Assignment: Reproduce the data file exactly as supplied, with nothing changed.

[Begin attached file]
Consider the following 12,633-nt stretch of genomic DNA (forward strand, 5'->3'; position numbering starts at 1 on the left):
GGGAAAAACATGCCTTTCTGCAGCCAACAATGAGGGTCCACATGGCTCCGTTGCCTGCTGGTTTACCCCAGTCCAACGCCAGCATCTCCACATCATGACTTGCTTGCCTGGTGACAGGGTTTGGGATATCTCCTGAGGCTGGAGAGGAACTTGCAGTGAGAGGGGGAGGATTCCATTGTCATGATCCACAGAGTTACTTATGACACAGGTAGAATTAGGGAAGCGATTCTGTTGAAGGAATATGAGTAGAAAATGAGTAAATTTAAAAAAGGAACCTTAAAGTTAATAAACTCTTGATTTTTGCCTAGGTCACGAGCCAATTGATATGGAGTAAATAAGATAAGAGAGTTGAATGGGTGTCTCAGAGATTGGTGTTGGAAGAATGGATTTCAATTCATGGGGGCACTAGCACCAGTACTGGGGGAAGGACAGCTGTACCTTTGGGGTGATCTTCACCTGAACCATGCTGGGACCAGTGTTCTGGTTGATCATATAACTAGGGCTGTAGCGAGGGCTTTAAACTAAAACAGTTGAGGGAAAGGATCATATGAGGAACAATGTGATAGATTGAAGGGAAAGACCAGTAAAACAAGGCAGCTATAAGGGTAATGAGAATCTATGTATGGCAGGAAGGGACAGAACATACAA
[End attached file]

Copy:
Consider the following 12,633-nt stretch of genomic DNA (forward strand, 5'->3'; position numbering starts at 1 on the left):
GGGAAAAACATGCCTTTCTGCAGCCAACAATGAGGGTCCACATGGCTCCGTTGCCTGCTGGTTTACCCCAGTCCAACGCCAGCATCTCCACATCATGACTTGCTTGCCTGGTGACAGGGTTTGGGATATCTCCTGAGGCTGGAGAGGAACTTGCAGTGAGAGGGGGAGGATTCCATTGTCATGATCCACAGAGTTACTTATGACACAGGTAGAATTAGGGAAGCGATTCTGTTGAAGGAATATGAGTAGAAAATGAGTAAATTTAAAAAAGGAACCTTAAAGTTAATAAACTCTTGATTTTTGCCTAGGTCACGAGCCAATTGATATGGAGTAAATAAGATAAGAGAGTTGAATGGGTGTCTCAGAGATTGGTGTTGGAAGAATGGATTTCAATTCATGGGGGCACTAGCACCAGTACTGGGGGAAGGACAGCTGTACCTTTGGGGTGATCTTCACCTGAACCATGCTGGGACCAGTGTTCTGGTTGATCATATAACTAGGGCTGTAGCGAGGGCTTTAAACTAAAACAGTTGAGGGAAAGGATCATATGAGGAACAATGTGATAGATTGAAGGGAAAGACCAGTAAAACAAGGCAGCTATAAGGGTAATGAGAATCTATGTATGGCAGGAAGGGACAGAACATACAA